Ireland’s Daniel Wiffen had the swim of his life on Sunday, smashing the oldest World swimming record on the books in the 800m Freestyle Final at the European Aquatics Short Course Championships in Otopeni, Romania.
Wiffen, the European Record (7:25.96) holder, took almost three seconds off Australian legend Grant Hackett’s 2008 time of 7:23.42, touching the wall in an incredible 7:20.46. Hackett had in fact first owned the World Record since August 2001, two weeks after Daniel was born.
It was Wiffen’s third gold and third European Title of the Championships, with the Magheralin man also laying claim to the European and Championship records and the male swimmer of the meet award.
Speaking to European Aquatics after the swim Wiffen said “It’s amazing. I had people messaging me asking if I was going to try and break the world record, but I was trying to keep it under wraps that I was in the shape for it. I actually felt horrible during the morning so it’s great to swim that fast when I’ve been feeling that way.
“This is the hardest ever period (of racing) as I’ve had ten days of racing. I’ve done four 1500’s, three 800’s, and two 400’s in ten days and to finish off with the world record just proves my fitness.
“This time last year I broke the European record in the 800m and then in April I went 14:36 and then at the world champs, two fourth places and a European record long course in the 800m freestyle. Off the back of that I was kind of disappointed with my fourth places so coming here I was like ‘we need to step up, no more fourth places’ let’s get in the medals and we came away with three golds and a world record which is just amazing!”
Also swimming the 800m Final, Nathan Wiffen placed eighth in 7:39.99. It was the 22-year-olds second fastest time ever in the event. Swimming at his first senior international Wiffen was happy with his performances saying “I was very tired in that final, I’m not going to lie, I got a 13 second best in the heats and I was blown away by that, but then I’ve never done that many events in my life, I’ve never done that many swims and I’m very proud that on my first ever international stage that I’ve made two finals and that was the fastest final there’s ever been, so I was so proud to make it.”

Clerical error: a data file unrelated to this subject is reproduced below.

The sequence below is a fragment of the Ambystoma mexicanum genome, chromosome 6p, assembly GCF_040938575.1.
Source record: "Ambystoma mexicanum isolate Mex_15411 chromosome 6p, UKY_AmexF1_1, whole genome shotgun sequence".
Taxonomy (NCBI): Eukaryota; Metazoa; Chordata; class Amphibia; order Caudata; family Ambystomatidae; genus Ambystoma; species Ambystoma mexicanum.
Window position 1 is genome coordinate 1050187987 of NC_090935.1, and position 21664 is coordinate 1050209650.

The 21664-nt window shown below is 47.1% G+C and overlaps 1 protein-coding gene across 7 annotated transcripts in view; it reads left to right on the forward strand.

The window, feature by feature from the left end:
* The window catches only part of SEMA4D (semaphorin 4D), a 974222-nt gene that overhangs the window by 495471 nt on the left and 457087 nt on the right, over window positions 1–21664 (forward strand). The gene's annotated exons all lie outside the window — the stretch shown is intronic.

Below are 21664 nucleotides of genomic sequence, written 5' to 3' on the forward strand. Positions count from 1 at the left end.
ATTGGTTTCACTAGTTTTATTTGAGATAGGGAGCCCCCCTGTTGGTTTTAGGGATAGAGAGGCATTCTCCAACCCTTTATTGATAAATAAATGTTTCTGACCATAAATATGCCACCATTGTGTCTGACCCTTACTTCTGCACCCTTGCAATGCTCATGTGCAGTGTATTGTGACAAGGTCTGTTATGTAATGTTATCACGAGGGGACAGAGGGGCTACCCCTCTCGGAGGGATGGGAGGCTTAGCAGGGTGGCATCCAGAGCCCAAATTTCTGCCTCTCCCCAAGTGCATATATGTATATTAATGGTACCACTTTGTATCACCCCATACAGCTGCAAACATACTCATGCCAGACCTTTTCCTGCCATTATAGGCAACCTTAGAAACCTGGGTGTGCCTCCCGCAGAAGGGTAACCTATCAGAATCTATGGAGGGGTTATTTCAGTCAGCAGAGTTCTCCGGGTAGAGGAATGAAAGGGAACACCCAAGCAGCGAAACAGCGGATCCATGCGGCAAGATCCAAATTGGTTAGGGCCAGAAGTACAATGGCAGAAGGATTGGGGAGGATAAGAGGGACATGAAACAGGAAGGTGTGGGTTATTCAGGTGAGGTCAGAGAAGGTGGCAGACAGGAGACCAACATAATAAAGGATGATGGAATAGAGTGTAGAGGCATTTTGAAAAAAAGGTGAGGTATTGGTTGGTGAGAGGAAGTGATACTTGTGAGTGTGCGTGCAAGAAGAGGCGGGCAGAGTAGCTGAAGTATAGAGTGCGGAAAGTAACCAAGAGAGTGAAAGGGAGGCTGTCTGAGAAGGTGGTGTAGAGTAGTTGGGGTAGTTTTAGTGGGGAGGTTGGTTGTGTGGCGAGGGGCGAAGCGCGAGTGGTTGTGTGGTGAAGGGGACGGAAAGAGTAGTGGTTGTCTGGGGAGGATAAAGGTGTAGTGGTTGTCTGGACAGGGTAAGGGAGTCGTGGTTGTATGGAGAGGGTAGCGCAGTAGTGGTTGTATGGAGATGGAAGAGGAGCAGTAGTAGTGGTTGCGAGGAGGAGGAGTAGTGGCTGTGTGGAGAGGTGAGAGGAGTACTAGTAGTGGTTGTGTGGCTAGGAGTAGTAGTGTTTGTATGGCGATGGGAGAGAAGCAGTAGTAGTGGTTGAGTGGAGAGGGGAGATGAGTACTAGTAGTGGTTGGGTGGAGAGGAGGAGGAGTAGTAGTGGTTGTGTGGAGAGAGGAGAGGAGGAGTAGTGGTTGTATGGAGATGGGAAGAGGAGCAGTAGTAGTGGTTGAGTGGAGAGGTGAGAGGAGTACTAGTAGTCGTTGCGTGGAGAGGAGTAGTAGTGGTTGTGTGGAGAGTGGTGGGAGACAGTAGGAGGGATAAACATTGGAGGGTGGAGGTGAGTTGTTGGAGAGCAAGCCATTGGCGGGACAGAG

This European Championships has proven itself to be Ireland’s most successful outing at an international swimming Championships, particularly when you look at some of the outcomes from the six days in Otopeni. Ireland collected four medals, with three of them being gold, and swimmers re-wrote Irish Senior Records on sixteen occasions, with four Irish Junior Records also claimed here.
Even though this team did not feature the likes of Mona McSharry, Conor Ferguson or Darragh Greene on this occasion, Irish swimmers competed in twelve finals and twenty semi-finals across the twelve sessions, very much establishing Ireland as a serious swimming force in Europe.
Speaking at the conclusion of the Championships, Swim Ireland National Performance Director Jon Rudd commented “A first ever World Record for Irish swimming is sensational, something we all dreamt of, and Daniel has delivered that today in some style. This is an iconic moment in Irish sporting history.”
Rudd went on to say, “With a World Championships taking place in February 2024, and with it being one of our Paris Olympic qualification events giving it further status, a large proportion of our team where in full training through this competition in Romania and not rested for peak performance, making the outcomes above and the number of lifetime best performances achieved across the team even more impressive. To finish seventh on a senior European Medal Table without a full complement of athletes being present is extremely encouraging for us and each and every one of these athletes can go into Christmas knowing that they are in a good place, that their coaches are doing a great job with them and that they can look forward to the long course (50m) pool season starting from the beginning of January. For many of them, they will bounce off this meet into the three-day Irish Winter National Championships in Dublin at the end of this week (15th – 17th December) and they have every chance to be faster still at that competition. I would encourage any swimming fans to come along to the National Aquatic Centre and see some of these guy race first-hand – it is highly inspirational to see them in action, particularly for any youngsters who have ambitions in the sporting world.”
Ireland’s preparation plan into the World Championships in Doha in February is in place, as is the plan from the World’s into Ireland’s final Olympic Trials in Dublin in May. Ireland has three relays in provisional Olympic qualification positions from the 2023 World Championships in Fukuoka and will hope to cement these slots when Doha comes around, striving for this alongside the ambition to have more swimmers and divers adding their names to the Paris flight list via individual performances at this Championships.
2023 European Aquatics SC Swimming Championships (Otopeni, Romania)
Day 6 – Sunday 10th December l Results
|Women’s 400m Freestyle
|Men’s 800m Freestyle Final
|7:20.46 (1st) WORLD RECORD